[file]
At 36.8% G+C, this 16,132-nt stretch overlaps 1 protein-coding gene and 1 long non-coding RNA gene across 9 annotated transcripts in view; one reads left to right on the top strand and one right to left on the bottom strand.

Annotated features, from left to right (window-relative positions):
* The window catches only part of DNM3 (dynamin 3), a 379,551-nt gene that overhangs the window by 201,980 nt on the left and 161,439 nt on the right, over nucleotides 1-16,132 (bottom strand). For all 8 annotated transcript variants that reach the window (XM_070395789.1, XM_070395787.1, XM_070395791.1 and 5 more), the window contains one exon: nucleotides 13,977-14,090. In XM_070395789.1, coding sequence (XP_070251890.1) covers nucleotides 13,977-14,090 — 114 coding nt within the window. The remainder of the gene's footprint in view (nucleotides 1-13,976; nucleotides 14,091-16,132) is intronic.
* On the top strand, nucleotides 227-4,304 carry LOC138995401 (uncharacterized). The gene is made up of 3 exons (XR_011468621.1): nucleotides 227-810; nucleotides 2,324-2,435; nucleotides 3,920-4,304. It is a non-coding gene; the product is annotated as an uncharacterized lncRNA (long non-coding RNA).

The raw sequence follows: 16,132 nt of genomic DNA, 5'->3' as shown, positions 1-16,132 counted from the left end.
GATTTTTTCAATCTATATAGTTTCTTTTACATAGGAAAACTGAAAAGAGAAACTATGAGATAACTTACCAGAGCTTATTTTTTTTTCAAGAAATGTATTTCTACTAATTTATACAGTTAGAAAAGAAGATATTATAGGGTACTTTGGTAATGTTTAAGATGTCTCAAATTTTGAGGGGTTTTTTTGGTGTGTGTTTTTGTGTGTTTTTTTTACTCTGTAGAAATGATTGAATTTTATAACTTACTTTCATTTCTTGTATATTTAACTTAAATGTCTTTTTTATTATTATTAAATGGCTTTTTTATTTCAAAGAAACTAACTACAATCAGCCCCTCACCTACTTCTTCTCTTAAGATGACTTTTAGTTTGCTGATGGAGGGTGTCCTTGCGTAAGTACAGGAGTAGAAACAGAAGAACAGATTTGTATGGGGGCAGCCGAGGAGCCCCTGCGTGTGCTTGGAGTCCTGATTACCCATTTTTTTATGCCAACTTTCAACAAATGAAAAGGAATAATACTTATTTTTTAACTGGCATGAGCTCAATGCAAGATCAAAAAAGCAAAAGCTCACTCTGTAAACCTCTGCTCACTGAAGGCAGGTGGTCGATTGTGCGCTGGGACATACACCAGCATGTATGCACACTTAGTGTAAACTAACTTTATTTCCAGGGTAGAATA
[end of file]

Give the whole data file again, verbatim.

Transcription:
At 36.8% G+C, this 16,132-nt stretch overlaps 1 protein-coding gene and 1 long non-coding RNA gene across 9 annotated transcripts in view; one reads left to right on the top strand and one right to left on the bottom strand.

Annotated features, from left to right (window-relative positions):
* The window catches only part of DNM3 (dynamin 3), a 379,551-nt gene that overhangs the window by 201,980 nt on the left and 161,439 nt on the right, over nucleotides 1-16,132 (bottom strand). For all 8 annotated transcript variants that reach the window (XM_070395789.1, XM_070395787.1, XM_070395791.1 and 5 more), the window contains one exon: nucleotides 13,977-14,090. In XM_070395789.1, coding sequence (XP_070251890.1) covers nucleotides 13,977-14,090 — 114 coding nt within the window. The remainder of the gene's footprint in view (nucleotides 1-13,976; nucleotides 14,091-16,132) is intronic.
* On the top strand, nucleotides 227-4,304 carry LOC138995401 (uncharacterized). The gene is made up of 3 exons (XR_011468621.1): nucleotides 227-810; nucleotides 2,324-2,435; nucleotides 3,920-4,304. It is a non-coding gene; the product is annotated as an uncharacterized lncRNA (long non-coding RNA).

The raw sequence follows: 16,132 nt of genomic DNA, 5'->3' as shown, positions 1-16,132 counted from the left end.
GATTTTTTCAATCTATATAGTTTCTTTTACATAGGAAAACTGAAAAGAGAAACTATGAGATAACTTACCAGAGCTTATTTTTTTTTCAAGAAATGTATTTCTACTAATTTATACAGTTAGAAAAGAAGATATTATAGGGTACTTTGGTAATGTTTAAGATGTCTCAAATTTTGAGGGGTTTTTTTGGTGTGTGTTTTTGTGTGTTTTTTTTACTCTGTAGAAATGATTGAATTTTATAACTTACTTTCATTTCTTGTATATTTAACTTAAATGTCTTTTTTATTATTATTAAATGGCTTTTTTATTTCAAAGAAACTAACTACAATCAGCCCCTCACCTACTTCTTCTCTTAAGATGACTTTTAGTTTGCTGATGGAGGGTGTCCTTGCGTAAGTACAGGAGTAGAAACAGAAGAACAGATTTGTATGGGGGCAGCCGAGGAGCCCCTGCGTGTGCTTGGAGTCCTGATTACCCATTTTTTTATGCCAACTTTCAACAAATGAAAAGGAATAATACTTATTTTTTAACTGGCATGAGCTCAATGCAAGATCAAAAAAGCAAAAGCTCACTCTGTAAACCTCTGCTCACTGAAGGCAGGTGGTCGATTGTGCGCTGGGACATACACCAGCATGTATGCACACTTAGTGTAAACTAACTTTATTTCCAGGGTAGAATA